Taste and odour of drinking water
The water tastes and smells different. What has caused this?
Seasonal conditions can result in increased algal activity in both Port Macquarie and Cowarra Dams. Contributing factors that can typically increase algal activity are when water levels are lower and elevated temperatures.
Increased algal activity can result in the presence of the compounds geosmin and methylisoborneol (MIB). These compounds produce an earthy and/or musty taste and odour in the water and only need to be present at extremely low levels to affect the water quality (10 nanograms/litre which is equivelant to one drop in a household pool). Routine water quality monitoring includes the testing for these compounds.
Are there any health risks?
These naturally occurring compounds are non-toxic and do not represent any public health risks. The presence of these taste and odour compounds result primarily in aesthetic water quality issues. Council adheres to the advice set in the Australian Drinking Water Guidelines regarding drinking water quality.
What is Council doing?
Council continues to manage nutrient levels in both Port Macquarie and Cowarra Dams to limit algal growth. Source water for the dams is from the Hastings River where stringent extraction parameters are in place including limits on nutrients. This management practice limits nutrient inputs into the dams. Water stored in both dams is constantly turned over (mixed) which maintains constant temperature and water quality throughout the storage at all depths and further reduces the likelihood of algal activity. Ongoing water quality monitoring ensures public health is protected at all times.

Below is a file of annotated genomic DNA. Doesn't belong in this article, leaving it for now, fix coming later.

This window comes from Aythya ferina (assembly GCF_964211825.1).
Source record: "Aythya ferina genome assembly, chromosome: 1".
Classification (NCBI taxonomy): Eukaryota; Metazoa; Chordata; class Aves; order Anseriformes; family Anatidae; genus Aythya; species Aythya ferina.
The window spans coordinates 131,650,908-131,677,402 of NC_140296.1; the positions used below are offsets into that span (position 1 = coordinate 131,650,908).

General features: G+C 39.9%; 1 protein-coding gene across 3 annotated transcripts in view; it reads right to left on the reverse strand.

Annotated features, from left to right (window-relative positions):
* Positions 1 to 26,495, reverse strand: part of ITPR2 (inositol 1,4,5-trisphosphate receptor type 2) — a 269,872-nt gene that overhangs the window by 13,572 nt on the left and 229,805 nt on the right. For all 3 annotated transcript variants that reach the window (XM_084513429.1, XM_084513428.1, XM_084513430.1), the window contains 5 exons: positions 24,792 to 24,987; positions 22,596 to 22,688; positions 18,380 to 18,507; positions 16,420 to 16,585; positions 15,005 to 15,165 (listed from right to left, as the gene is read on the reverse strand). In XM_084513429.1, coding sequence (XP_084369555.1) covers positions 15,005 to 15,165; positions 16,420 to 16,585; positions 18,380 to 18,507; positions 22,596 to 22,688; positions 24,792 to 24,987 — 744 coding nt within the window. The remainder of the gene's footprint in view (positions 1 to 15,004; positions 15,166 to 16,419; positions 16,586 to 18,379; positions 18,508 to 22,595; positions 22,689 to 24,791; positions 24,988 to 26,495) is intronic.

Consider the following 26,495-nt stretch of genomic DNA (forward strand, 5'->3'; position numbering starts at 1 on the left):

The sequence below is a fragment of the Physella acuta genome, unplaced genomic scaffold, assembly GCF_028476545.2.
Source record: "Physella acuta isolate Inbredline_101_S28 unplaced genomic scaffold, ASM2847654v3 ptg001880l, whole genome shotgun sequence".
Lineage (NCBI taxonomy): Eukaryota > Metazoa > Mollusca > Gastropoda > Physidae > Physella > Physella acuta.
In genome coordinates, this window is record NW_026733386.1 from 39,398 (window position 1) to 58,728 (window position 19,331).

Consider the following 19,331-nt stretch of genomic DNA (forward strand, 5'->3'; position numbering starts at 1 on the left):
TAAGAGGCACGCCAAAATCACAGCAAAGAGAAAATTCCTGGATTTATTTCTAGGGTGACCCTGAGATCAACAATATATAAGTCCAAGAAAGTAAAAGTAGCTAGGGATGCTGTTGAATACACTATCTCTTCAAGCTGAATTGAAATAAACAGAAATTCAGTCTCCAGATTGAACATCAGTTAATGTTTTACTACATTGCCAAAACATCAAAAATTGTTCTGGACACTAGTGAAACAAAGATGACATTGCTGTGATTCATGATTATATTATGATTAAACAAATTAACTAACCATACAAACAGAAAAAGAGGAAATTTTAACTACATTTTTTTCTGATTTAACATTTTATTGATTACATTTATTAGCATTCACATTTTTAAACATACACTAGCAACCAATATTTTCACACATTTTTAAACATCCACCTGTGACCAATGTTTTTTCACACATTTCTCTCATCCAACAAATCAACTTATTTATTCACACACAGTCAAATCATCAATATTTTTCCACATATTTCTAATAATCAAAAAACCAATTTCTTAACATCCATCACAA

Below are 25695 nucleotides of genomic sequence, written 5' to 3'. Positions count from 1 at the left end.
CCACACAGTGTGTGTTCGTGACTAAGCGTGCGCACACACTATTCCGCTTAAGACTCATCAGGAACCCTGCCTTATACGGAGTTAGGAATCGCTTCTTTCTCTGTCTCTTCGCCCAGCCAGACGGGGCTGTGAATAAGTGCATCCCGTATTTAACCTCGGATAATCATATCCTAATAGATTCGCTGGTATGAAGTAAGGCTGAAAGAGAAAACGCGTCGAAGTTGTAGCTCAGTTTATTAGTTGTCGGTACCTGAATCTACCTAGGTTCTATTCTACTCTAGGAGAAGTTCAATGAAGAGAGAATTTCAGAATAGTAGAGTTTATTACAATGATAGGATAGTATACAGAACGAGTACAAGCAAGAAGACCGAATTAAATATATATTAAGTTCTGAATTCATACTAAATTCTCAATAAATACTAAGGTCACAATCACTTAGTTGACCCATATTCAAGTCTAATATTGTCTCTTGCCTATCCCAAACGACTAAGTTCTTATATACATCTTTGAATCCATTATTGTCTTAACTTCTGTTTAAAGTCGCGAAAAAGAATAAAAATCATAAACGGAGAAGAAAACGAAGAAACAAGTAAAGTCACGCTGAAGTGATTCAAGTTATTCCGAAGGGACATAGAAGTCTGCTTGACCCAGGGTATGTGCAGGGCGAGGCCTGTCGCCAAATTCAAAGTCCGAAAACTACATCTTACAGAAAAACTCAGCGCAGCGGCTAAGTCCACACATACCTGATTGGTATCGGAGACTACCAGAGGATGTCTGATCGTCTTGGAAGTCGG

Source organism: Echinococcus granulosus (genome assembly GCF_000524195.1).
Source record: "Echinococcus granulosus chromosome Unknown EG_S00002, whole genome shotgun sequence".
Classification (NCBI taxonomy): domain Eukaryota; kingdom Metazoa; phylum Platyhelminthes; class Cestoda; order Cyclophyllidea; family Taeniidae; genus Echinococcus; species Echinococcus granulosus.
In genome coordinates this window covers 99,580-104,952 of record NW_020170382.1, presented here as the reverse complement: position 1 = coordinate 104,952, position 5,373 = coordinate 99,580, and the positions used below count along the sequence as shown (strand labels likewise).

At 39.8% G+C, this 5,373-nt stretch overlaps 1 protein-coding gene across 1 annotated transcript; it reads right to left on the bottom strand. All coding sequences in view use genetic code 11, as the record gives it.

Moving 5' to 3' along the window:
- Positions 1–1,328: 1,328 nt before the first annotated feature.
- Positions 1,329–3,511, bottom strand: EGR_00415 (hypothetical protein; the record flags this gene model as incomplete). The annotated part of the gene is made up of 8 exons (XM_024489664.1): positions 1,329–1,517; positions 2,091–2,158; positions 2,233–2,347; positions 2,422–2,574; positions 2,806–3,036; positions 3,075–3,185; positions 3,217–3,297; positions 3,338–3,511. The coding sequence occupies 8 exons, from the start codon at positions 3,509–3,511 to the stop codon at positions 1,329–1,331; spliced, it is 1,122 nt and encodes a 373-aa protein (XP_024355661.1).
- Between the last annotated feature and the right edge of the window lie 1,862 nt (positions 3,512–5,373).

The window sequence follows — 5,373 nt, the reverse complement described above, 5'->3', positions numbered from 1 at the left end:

Water from the Hastings River and our stored drinking water is regularly tested at stations located throughout the catchment to ensure quality is maintained, and appropriate steps are taken when environmental and seasonal factors cause minor imbalances.
For more information, contact Council’s Customer Service Centre on (02) 6581 8111 or email firstname.lastname@example.org
The ‘hardness’ of water is something that is of interest when it comes to new appliances. Often new washing machines or dishwashers have specific settings for various levels of water hardness. As a guide, water with less than 60mg/litre is considered ‘soft’, up to 200mg/litre is ‘good quality’, between 200-500mg/litre is considered ‘hard’, and more than 500mg/litre is ‘very hard’.
Port Macquarie-Hastings water supply has a target hardness of 40 - 60mg/litres, and is therefore considered ‘soft’.
Guidelines for Water Safety
The National Health and Medical Research Council (NH&MRC) produces the Australian Drinking Water Guidelines (ADWG) to provide advice to water suppliers. The Guidelines recommend safe limits for various compounds found in drinking water, including blue-green algae toxins.
Alert Levels Framework (ALF) for Drinking Water is also available to provide advice to water suppliers in the monitoring and management of the development of potentially toxic blue-green algae blooms in the water supply.
This page was last updated on: 18 June 2020